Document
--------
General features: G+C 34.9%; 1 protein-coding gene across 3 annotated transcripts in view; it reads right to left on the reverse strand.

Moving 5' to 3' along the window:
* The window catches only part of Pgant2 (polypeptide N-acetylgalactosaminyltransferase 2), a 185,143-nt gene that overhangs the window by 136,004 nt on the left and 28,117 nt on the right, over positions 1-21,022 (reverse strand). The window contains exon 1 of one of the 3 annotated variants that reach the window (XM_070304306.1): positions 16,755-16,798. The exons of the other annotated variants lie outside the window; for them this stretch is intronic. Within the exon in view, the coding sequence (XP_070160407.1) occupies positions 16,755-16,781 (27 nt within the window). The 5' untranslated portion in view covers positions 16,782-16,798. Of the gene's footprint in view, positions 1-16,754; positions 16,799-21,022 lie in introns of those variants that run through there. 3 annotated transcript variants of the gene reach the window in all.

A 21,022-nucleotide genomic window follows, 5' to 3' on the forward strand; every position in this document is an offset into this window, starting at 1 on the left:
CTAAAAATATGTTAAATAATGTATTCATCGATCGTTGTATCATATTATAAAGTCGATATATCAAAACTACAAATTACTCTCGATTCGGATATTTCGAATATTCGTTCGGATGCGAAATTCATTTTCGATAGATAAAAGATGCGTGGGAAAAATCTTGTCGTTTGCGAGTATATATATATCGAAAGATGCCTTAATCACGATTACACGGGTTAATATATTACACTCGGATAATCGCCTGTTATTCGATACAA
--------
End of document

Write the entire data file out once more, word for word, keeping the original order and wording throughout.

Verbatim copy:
General features: G+C 34.9%; 1 protein-coding gene across 3 annotated transcripts in view; it reads right to left on the reverse strand.

Moving 5' to 3' along the window:
* The window catches only part of Pgant2 (polypeptide N-acetylgalactosaminyltransferase 2), a 185,143-nt gene that overhangs the window by 136,004 nt on the left and 28,117 nt on the right, over positions 1-21,022 (reverse strand). The window contains exon 1 of one of the 3 annotated variants that reach the window (XM_070304306.1): positions 16,755-16,798. The exons of the other annotated variants lie outside the window; for them this stretch is intronic. Within the exon in view, the coding sequence (XP_070160407.1) occupies positions 16,755-16,781 (27 nt within the window). The 5' untranslated portion in view covers positions 16,782-16,798. Of the gene's footprint in view, positions 1-16,754; positions 16,799-21,022 lie in introns of those variants that run through there. 3 annotated transcript variants of the gene reach the window in all.

A 21,022-nucleotide genomic window follows, 5' to 3' on the forward strand; every position in this document is an offset into this window, starting at 1 on the left:
CTAAAAATATGTTAAATAATGTATTCATCGATCGTTGTATCATATTATAAAGTCGATATATCAAAACTACAAATTACTCTCGATTCGGATATTTCGAATATTCGTTCGGATGCGAAATTCATTTTCGATAGATAAAAGATGCGTGGGAAAAATCTTGTCGTTTGCGAGTATATATATATCGAAAGATGCCTTAATCACGATTACACGGGTTAATATATTACACTCGGATAATCGCCTGTTATTCGATACAA